As for China, Nakayama predicted the advent of a “fourth revolution,” in the country, to follow the third revolution brought about by President Jiang Zemin, the second by the late paramount leader Deng Xiaoping and the first by Mao Zedong.
About 100,000 children of cadre members of the Chinese Communist Party who are studying in the United States will eventually return to China and occupy important positions, thus further accelerating liberalization of the country, he explained.
This process in China will help the country and Japan build up complementary relations and avoid hostile relations, he said.
In order to help increase industrial integration in Asia through trade, Nakayama proposed establishing what he termed as an Asian Industrial Standard.
Under the system, standardized parts will make the assembly process easier than they are today because parts from any origin can be used.
Yasukuni shrine issue
Touching on the issue of reconciliation between Japan and its Asian neighbors, Nakayama said that the problem of Yasukuni Shrine, where not only the ordinary war dead but also Class-A war criminals including the wartime Prime Minister Hideki Tojo are enshrined, must be solved at any cost.
“Japan should send to its neighbors a strong signal that it will never again become a militarist nation,” he said.
He proposed that Japan offer money to construct a permanent venue for discussions among the member nations of the ASEAN Regional Forum, composed of the ASEAN member nations and several other regions and countries including the EU, the U.S., Japan, China, South Korea and Russia.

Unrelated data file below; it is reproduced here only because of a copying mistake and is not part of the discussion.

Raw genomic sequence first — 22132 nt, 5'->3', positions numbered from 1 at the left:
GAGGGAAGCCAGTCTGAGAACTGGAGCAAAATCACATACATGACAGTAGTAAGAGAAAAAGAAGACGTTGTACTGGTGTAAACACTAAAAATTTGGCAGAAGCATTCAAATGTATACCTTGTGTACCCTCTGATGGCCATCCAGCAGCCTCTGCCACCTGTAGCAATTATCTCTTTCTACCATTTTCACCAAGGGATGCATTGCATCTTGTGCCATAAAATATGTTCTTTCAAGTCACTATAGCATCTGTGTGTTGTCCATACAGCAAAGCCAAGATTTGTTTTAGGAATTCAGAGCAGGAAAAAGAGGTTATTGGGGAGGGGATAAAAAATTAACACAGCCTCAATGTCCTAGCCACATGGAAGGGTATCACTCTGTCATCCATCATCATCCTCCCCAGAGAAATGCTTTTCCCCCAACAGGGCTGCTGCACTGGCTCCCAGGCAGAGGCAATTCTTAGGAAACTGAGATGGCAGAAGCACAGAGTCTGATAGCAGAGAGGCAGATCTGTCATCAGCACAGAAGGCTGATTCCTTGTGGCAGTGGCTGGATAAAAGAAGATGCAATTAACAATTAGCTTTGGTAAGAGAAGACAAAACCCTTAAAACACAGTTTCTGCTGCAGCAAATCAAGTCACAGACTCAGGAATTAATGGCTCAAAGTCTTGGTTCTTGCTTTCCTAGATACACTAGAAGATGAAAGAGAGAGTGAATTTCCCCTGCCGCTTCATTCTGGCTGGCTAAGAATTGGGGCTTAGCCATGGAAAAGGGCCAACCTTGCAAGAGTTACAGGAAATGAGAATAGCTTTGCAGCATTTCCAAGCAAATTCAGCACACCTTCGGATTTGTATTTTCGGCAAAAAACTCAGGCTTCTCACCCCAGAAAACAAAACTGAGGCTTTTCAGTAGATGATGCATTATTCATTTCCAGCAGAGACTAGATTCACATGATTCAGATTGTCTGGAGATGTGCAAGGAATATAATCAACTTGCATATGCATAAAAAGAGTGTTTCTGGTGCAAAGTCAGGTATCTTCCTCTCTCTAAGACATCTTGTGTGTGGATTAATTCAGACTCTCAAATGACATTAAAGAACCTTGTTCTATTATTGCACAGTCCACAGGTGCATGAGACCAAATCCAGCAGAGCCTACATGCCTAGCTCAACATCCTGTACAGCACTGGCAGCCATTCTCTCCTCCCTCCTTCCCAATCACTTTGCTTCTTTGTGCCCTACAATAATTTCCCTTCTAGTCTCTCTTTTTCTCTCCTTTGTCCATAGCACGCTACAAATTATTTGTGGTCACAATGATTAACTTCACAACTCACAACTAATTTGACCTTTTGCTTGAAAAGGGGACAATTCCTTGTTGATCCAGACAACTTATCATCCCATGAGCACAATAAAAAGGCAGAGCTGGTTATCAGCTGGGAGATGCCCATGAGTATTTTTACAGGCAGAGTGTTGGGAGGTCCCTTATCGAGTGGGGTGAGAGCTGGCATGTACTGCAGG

The site will be dedicated to dialogue and consultations on political and security issues of common interest and concern, serving as something like as mini-United Nations in the Asia-Pacific region, he said.
During the discussion on trade and investment, several Japanese journalists pointed out that media in general have the tendency to focus on the negative side of globalization — particularly on the crisis faced by inefficient industry hit by cheap imports.
“Because the benefits from global trade are spread out thin, it is difficult for developing countries to feel the benefits, while it is easy for them to feel the blow being dealt by the global trade system to their local industries,” Yasuhiro Nagasaki, senior correspondent of NHK, said.
“Media must stress that a large number of people are reaping benefits from global trade.”
Isao Yamamoto, editorial writer of Nihon Keizai Shimbun, said that economically, Japan is now facing the biggest crisis in 50 years.
Saying that Japan’s strong points are not in the service or financial sectors, he suggested that Japan concentrate its effort on nurturing technology-intensive manufacturing.
To develop new technology, Japan needs to maintain a certain number of production bases at home, he said.
North Korean policy
Glyn Ford from Britain, a Labour member of the European Parliament, explained the EU’s engagement policy toward the North Korea, which has resulted in 13 European countries opening diplomatic ties with the closed country. Today, only France and Ireland are without diplomatic ties with Pyongyang.
Although he calls North Korea an “unpleasant regime,” he said that its collapse would cause enormous problems, such as a large influx of refugees and starvation of 2 or 3 million people in two or three years.
Ford said that North Korea’s military intention and capability have been overestimated and misrepresented.